1. Fatima Portugal

    Fatima Portugal 2017
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by Father Yves le Roux

Today’s arrogant sloppiness represents the last stage of a progression in which man, intoxicated by a shameless freedom, shows in broad daylight his turpitude and makes it weigh heavily on others. This indecent display is translated into an instinctive loathing of politeness, which is instantaneously and radically put aside, as is proven by the contempt commonly shown for any external sign of courtesy.

It has become usual to ridicule, to mock scornfully, those who are seen as discontented, crotchety old people, constricted by outdated customs whose meaning they do not understand any more, but that they still preserve with jealous care.

On the other hand, it is considered appropriate to applaud the impudent lack of consideration for others, and to see in it the pinnacle of freedom! Finally freed from any rule of propriety, man thinks that he can fulfill himself and behave as he pleases, crying out to whoever wants to listen, that he has shaken off the infernal yoke of hypocrisy by rejecting the obsolete rules of courtesy. From now on, he can be himself and show in broad daylight his true and profound personality!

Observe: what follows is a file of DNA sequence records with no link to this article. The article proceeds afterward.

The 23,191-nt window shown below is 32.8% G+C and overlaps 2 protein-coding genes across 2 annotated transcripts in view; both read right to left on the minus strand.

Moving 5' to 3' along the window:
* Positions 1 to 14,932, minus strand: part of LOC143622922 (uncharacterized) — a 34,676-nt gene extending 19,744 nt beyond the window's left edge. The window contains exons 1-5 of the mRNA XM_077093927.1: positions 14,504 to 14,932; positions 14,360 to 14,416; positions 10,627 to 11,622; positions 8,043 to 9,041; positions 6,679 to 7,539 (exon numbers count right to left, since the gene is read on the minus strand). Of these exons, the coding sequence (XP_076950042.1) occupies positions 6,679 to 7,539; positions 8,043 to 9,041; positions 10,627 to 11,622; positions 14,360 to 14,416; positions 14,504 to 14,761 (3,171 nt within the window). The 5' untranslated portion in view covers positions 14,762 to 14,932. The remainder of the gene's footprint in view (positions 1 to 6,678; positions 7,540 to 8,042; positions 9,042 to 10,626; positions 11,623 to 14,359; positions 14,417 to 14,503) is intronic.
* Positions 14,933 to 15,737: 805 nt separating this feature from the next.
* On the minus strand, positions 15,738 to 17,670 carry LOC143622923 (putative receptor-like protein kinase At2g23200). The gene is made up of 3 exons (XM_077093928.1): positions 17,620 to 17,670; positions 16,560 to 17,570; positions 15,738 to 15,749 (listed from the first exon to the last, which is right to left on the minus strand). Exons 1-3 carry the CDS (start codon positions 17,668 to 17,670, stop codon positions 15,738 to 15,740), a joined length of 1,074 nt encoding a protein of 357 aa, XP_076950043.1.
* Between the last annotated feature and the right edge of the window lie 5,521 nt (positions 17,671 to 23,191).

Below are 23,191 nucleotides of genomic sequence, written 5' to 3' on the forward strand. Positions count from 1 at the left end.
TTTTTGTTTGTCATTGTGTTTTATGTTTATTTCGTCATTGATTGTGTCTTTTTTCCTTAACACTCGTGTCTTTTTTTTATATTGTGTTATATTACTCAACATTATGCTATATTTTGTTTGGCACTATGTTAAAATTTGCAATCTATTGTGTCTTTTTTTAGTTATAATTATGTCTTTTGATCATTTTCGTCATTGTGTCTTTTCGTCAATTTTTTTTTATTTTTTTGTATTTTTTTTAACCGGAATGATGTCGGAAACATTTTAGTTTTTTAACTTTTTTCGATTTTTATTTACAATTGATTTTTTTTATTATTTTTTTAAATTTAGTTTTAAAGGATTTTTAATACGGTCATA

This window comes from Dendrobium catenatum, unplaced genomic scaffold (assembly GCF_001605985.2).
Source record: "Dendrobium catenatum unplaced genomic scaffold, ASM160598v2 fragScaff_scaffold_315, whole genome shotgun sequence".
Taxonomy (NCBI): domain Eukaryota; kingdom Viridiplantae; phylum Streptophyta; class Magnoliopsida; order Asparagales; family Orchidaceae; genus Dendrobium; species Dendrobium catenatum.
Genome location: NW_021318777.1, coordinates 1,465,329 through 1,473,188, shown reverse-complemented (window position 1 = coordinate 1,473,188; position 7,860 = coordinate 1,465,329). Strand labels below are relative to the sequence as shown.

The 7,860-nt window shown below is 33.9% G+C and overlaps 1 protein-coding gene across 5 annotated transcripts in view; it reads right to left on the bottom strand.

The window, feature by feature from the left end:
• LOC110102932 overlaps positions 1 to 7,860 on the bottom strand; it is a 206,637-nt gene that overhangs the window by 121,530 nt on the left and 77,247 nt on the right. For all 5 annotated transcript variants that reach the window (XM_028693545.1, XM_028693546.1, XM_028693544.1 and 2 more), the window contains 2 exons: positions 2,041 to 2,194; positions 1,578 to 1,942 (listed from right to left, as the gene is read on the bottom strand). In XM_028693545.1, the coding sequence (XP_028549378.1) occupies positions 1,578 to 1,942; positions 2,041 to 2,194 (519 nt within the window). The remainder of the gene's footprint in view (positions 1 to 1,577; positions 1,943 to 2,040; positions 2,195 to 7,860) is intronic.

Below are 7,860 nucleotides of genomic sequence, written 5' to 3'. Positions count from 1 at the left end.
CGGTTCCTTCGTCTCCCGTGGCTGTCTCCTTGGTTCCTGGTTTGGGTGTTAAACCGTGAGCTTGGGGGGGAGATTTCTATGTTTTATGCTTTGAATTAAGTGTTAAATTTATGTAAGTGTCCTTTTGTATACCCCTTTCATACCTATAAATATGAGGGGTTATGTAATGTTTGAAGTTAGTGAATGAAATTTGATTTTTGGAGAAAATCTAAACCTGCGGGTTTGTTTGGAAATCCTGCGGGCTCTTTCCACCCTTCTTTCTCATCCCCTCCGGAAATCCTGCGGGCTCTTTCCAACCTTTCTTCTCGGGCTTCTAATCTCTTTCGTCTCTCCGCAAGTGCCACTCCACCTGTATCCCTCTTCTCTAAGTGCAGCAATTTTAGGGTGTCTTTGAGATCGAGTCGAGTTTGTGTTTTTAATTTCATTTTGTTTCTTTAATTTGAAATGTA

We know that behind this coarse sophism hides a contemptible egoism, translated into pleasure by the indecent display of the vilest aspects of man’s self. The downslide into animality is never far away when courtesy dies out, as the most wicked instincts are then allowed to run free. We see there, as in many other domains, the intrinsic hypocrisy of our times, in which a revolutionary, slavish flattery panders to our passions and makes them propose to us, as in a mirror, a supposed golden age when — all rules finally abolished —  man will be able to live free in a free society, as a “responsible citizen in an adult” democracy. Of course, all this, when translated, means only the slavery of lies under the dominion of the worst tyranny — that of the devil, who advances disguised.

We live — or will we soon have to say that we survive? — in a society in which all order has disappeared and where the natural hierarchy of truth, goodness and beauty has become an antiquated criterion of judgment. However, it is only when we submit to this order that we grow, because it gives to the soul a delicacy that is the only thing capable of profoundly forming it. As such delicacy is now vilified and destroyed, we witness the establishment of an anarchy where the barbarian, assured of himself and of his brutal strength, reigns while shamelessly parading his wretched coarseness. Thus, the absence of courtesy rings the death-knell of life in society, the shipwreck of courtesy being no more than the evident sign of the rejection of the virtues without which it is impossible to live in community.